Vail Valley Voices: Sports-event coalition could help our economy |

Vail Valley Voices: Sports-event coalition could help our economy

What, you ask, can be done to improve our local economy?

One idea proffered by Chris Romer and the Vail Valley Partnership involves the formation of a valleywide sports and events coalition. This group would seek to attract new tournaments and events to our market by looking strategically at the existing underutilized resources of the valley.

Leveraging these amenities for more regional activities could augment our existing visitor base while helping small businesses and local governments.

Exhibit No. 1 in underutilized resources: the fairgrounds and Eagle River Center, which are scheduled by requests from users. Today it barely pays to keep the lights on because no one is responsible for seeking revenue-generating events.

Look at our golf courses, whitewater parks, mountain biking trails, recreation centers and ball fields. I see a lot of this same available capacity, a variety of uncoordinated marketing efforts. All point to an opportunity for fullness and vitality.

While appreciated by locals, these amenities are also an opportunity to attract visitors to our stores and restaurants to benefit our small-business community and increase sales tax revenues.

It is not a new idea. It just comes at a time that previously competing entities seem to be ripening to the concept.

Still, while a valleywide sports and events coalition sounds obvious, it’s no slam dunk.

For instance, underuse is appreciated by many of us. Increased use by visitors is not universally welcomed.

Romer has been driving hard with his message at town board meetings by making the case for attacking the off-season occupancy gap (52 percent occupancy high during non-ski months) is worth the possible inconveniences.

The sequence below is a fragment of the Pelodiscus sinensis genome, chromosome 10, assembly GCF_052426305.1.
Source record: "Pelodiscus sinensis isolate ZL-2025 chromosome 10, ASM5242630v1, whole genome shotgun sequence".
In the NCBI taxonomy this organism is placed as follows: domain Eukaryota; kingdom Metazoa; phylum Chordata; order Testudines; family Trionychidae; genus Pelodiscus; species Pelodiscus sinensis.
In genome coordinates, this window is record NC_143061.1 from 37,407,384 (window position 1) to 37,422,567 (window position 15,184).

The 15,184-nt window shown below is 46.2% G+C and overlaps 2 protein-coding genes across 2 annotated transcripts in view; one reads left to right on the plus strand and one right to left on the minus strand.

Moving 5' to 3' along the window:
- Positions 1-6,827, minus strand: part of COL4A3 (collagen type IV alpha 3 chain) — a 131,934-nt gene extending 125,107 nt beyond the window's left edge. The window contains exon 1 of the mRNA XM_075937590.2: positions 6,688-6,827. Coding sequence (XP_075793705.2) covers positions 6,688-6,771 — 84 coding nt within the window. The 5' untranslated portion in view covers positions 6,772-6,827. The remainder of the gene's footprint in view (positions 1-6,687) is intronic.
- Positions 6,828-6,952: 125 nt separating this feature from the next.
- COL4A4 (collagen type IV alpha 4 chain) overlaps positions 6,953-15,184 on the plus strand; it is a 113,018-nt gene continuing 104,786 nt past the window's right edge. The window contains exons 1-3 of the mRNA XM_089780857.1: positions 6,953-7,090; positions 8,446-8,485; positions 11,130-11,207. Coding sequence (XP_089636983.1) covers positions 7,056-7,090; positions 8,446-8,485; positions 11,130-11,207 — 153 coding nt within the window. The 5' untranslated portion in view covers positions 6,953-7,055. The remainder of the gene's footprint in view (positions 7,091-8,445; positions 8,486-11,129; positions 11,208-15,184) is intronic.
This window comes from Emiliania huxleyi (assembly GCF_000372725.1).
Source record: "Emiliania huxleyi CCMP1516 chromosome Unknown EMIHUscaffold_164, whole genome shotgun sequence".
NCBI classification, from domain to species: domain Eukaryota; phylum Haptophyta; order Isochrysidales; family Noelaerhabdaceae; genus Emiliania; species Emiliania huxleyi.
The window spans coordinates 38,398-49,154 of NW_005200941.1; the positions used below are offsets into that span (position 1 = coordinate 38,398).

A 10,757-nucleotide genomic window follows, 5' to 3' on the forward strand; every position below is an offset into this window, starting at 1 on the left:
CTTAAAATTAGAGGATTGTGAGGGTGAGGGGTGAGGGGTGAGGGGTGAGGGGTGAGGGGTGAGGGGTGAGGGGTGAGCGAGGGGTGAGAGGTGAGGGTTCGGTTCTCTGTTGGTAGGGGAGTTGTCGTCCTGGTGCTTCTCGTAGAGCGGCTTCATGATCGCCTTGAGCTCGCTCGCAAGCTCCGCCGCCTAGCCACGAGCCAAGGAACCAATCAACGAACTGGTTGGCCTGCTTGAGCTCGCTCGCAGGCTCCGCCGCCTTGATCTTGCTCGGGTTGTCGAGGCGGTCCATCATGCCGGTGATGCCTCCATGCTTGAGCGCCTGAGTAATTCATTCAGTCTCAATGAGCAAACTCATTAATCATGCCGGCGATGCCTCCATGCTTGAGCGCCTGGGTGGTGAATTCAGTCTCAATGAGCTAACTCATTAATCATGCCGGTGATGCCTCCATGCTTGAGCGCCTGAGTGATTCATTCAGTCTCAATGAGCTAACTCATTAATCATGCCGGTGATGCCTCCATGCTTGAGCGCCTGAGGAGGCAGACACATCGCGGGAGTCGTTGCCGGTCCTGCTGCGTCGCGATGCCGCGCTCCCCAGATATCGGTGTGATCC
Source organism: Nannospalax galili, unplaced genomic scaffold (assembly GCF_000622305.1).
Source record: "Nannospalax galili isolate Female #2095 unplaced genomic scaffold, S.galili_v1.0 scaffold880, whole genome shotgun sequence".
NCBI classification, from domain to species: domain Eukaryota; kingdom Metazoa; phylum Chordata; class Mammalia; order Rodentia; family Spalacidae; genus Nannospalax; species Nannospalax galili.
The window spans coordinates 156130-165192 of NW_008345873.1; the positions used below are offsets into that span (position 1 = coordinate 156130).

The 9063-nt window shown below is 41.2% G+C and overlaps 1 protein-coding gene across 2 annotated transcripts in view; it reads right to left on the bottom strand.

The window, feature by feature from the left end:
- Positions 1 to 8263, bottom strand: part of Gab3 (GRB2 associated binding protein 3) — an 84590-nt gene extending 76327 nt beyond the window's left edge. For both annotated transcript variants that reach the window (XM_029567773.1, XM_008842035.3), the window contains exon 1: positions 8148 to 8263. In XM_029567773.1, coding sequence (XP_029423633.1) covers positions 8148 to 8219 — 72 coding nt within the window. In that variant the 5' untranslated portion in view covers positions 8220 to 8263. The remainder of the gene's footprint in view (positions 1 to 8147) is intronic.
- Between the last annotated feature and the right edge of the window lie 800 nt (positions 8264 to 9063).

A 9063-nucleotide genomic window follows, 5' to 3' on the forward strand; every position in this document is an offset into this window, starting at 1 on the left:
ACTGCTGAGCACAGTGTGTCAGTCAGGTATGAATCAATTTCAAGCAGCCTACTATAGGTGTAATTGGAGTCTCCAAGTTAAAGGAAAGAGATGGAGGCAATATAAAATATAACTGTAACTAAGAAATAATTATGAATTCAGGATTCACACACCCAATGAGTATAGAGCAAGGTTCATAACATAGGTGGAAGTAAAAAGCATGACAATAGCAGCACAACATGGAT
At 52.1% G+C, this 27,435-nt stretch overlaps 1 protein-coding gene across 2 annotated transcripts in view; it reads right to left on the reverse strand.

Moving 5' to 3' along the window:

I, for one, would be happy to adjust field time for sports programs my kids are involved in if that would help boost revenues for small businesses in our valley.

Another obstacle is that a number of entities already do this in a myriad of proprietary and fragmented ways. The carrot here is that such coordination is not being executed on a regional level. If done right, it could provide a strong economic driver to help get this valley through this economic downturn.

That this proposal comes under the wing of the Vail Valley Partnership, which already works on destination marketing to put heads in beds through both leisure and group sales efforts, feels right. They already coordinate and recruit events, acting as the front door planner and providing on-site support.

While Vail, Beaver Creek and Vail Resorts focus on the deep pockets of the national level “destination” visitor, this group could make good use of the fact that Eagle County is centrally located in Colorado and surprisingly affordable.

Come stay the weekend for your kid’s soccer tournament, and by the way, here is a raft of activities and events throughout the valley for the rest of the weekend. With such a strong lifestyle and amenity base, we could do a lot for businesses by marketing family weekend packages to draw on our already vast array of events between Vail and Gypsum on any given weekend.

Starting this winter, the group would gather to identify opportunities for programming this coming summer. In the first year, the Coalition would have to prove itself to potential funders including the lodging operators, businesses, and local jurisdictions. Simultaneously the coalition would be in contact with various entities that manage sport fields, golf courses, pools, rec centers and other potential venues.

Think about it. If the sports and events coalition attracts a state level kids soccer tournament with lodging packages, which could bring hundreds of families to the valley, off the soccer field you might find visitors dining, attending a teen concert, mountain biking, browsing the outdoor markets in Minturn, Vail and Edwards, watching a demolition derby at the fairgrounds.

The bonus of these good visitor experiences is building return customers. There was a time ski areas realized there was opportunity in marketing the summer. Look at how those efforts have succeeded.

This, too, has that kind of potential.

Jon Stavney, of Eagle, is an Eagle County commissioner.

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